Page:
“…Front line Army and Marine riflemen still fire weapons much more likely to jam than the AK-47,” Scales said. “In the open terrain of Afghanistan, the M4 is badly out ranged by Taliban weapons manufactured before the First World War.”

So what should the Army be looking for?

Scales went on to say a new infantry weapon should be modular, with multiple configurations assembled off a single chassis, allowing it to perform as a rifle, a carbine, a light machine gun or a infantry automatic rifle—which sounds a lot like the Stoner 63 https://en.wikipedia.org/wiki/Stoner_63#Deployment, a weapon platform created by Eugene Stoner in the early 1960s that saw limited combat use by U.S. forces in Vietnam. It became a favorite of Navy SEALs and Marines who got their hands on them, though the gun was seen as difficult to maintain and overly complex.

He also said the 5.56 is “too small for modern combat. Its lack of mass limits its range to less than 400 meters. The civilian version of the 5.56mm bullet was designed as a varmint killer and six states prohibit its use for deer hunting because it is not lethal enough to ensure a quick kill.”

The best caliber for the next generation rifle lies between 6.5 and 7mm, according to Scales, who likes the Remington 270.

Whenever anyone talks about upping the caliber for the military, the first consideration is weight, since bigger rounds mean heavier cartridges, and that means fewer rounds per ounce carried by a given infantryman, the very problem the 5.56 was supposed to solve.

Scales says new, larger cartridges could be made almost as light as the brass-cased 5.56 by “using a plastic shell casing, which is now in final development by the Marine Corps.”

Army Considers New Rifle that Fires "Telescoped" Polymer-Cased Ammo

Army Considers New Rifle that Fires “Telescoped” Polymer-Cased Ammo

The polymer-cased rounds are wider than standard loads, but pack much more of a punch for its weight.

 Later in his statement, Scales said suppressors should be attached to every infantry rifle to reduce noise and muzzle flash and that electronic targeting systems, like Tracking Point, should be implemented.

We reported that units from the U.S. Marine Corps’ 2nd Marine Division has already been issued suppressors and is currently evaluating them in combat zones.

But wouldn’t fielding a new rifle for the entire U.S. Army be extremely expensive? The Army says it will cost about $2 billion to outfit every soldier with a new rifle.

Scales says, if the Army follows the Special Forces model, it would cost much less.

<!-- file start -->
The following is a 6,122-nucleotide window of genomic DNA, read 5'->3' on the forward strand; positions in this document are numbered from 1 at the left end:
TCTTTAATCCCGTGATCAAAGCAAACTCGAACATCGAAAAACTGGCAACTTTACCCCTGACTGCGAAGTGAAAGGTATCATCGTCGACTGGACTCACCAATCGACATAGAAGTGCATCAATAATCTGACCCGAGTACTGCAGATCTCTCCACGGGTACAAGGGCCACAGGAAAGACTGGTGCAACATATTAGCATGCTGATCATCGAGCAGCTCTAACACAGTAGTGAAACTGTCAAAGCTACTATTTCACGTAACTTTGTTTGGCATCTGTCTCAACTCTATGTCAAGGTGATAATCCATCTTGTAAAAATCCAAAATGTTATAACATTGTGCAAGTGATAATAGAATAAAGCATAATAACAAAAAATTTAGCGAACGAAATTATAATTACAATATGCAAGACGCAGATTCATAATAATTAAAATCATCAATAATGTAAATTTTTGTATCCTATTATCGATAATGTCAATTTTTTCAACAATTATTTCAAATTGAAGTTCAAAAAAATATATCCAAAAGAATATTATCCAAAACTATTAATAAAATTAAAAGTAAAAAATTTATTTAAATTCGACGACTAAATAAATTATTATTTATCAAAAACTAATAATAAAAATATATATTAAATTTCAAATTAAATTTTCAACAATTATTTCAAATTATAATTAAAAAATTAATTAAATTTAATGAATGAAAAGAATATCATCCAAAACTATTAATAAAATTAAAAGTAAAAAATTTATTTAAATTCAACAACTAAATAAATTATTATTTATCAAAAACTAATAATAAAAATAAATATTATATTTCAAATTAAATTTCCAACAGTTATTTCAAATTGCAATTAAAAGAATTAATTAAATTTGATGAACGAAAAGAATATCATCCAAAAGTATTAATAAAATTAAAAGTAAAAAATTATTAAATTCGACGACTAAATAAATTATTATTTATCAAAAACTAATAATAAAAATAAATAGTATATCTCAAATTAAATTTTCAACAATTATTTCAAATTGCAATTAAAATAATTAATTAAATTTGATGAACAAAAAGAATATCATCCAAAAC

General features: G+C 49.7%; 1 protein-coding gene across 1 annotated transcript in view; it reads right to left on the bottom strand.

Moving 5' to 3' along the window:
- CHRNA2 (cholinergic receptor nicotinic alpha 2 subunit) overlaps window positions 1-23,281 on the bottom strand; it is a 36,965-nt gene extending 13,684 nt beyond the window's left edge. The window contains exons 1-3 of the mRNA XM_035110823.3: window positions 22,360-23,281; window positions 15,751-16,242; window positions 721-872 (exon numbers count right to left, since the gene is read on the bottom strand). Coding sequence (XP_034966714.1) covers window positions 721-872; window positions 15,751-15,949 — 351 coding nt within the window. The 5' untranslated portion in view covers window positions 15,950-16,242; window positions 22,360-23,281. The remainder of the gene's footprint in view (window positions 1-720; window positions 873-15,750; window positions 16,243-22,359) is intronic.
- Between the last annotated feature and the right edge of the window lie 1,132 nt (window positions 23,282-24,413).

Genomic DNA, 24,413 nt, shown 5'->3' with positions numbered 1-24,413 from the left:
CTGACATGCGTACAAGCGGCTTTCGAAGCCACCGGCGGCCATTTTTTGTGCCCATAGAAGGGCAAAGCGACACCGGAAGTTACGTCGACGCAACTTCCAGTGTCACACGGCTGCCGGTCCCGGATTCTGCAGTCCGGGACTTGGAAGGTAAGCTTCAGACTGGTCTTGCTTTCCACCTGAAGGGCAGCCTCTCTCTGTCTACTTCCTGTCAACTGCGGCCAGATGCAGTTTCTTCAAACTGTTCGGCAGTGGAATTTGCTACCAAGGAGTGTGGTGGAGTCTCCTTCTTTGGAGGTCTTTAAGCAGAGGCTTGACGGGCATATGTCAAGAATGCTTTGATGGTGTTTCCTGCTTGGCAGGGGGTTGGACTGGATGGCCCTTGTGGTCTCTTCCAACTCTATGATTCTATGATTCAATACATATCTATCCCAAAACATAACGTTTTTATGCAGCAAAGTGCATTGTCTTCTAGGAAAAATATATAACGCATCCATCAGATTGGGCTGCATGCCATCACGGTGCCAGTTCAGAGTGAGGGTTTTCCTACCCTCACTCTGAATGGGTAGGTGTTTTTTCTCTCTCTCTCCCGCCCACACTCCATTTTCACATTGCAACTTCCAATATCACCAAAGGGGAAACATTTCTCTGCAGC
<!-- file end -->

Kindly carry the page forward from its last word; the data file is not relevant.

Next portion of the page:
He said if the Army and Marine Corps bought new rifles only for the 100,000 infantry who use them in combat at $1,000 each, the cost would be about $100 million—the price of a new fighter jet— with the current stockpile of M4s and M16s held in reserve for use by non-infantry personnel.

Scales ultimately asked the committee to authorize $100 million to support an open competition to develop a new family of small arms that would last a year and to be overseen by ground combat arms officers and non-commissioned officers and run by the Ground Service Chiefs and the Commander, Special Operations Command with no acquisition agencies involved.

If they follow his recommendation, we may see the U.S. Army adopt a new infantry service rifle in the next couple years.

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Guns

Review: Smith & Wesson’s Short Barreled L Frame .44 Magnum

When Dirty Harry announced the .44 Magnum as the most powerful handgun in the world it created huge demand for the big Smith & Wesson revolver. Folks who had no interest in the Model 29 suddenly ran out and bought one and for a long time demand outstripped supply. The .44 Magnum remains a top seller to this day. While folks who live in bear country rightly favor the Magnum for predator defense I rather imagine many .44s are sold to folks who will never encounter a bear in the wild but would like to think they will be prepared. There are also folks who would like to have a .44 for concealed carry and defense but there are few suitable choices.

Charter Arms has made a small .44 Special Bulldog model for many years, and back in the ancient mists of time folks took to cutting down large frame Smith & Wesson and Colt .44s and .45s and making them into belly guns. What’s a belly gun? It’s a powerful revolver, easily concealed, that’s quick to get into action at extreme close ranges, as in, shove it in the bad actor’s belly and stroke the trigger. And while Smith & Wesson has made a couple of large frame, short barreled, lightweight .44 Magnums these blasters are lethal at both ends. Shoot one a few times with full-house .44 Magnum ammunition and you’ll get my meaning.

The idea for a medium frame .44 caliber revolver has been around for a long time. Skeeter Skelton wanted it produced in .44 Special and wrote about it often throughout the 1960s and 70s. I think he would have been pleased when Ruger made their GP-100 revolver in a 5 shot .44 Special but I doubt Skeeter could have imagined that Smith & Wesson would take the concept one step further and make a 5 shot, .44 Magnum in their L-frame sized revolver. I fired this stainless steel revolver, the Model 69 with a 4 inch barrel, at the SHOT show in Las Vegas earlier his year and thought it was a bit brutal when firing .44 Magnum ammunition but might be just the thing when loaded with .44 Special ammo. And then, a couple of months ago, Smith & Wesson released another version of the M69, this one with a short 2.75” barrel – kind of an improved .44 Magnum belly gun.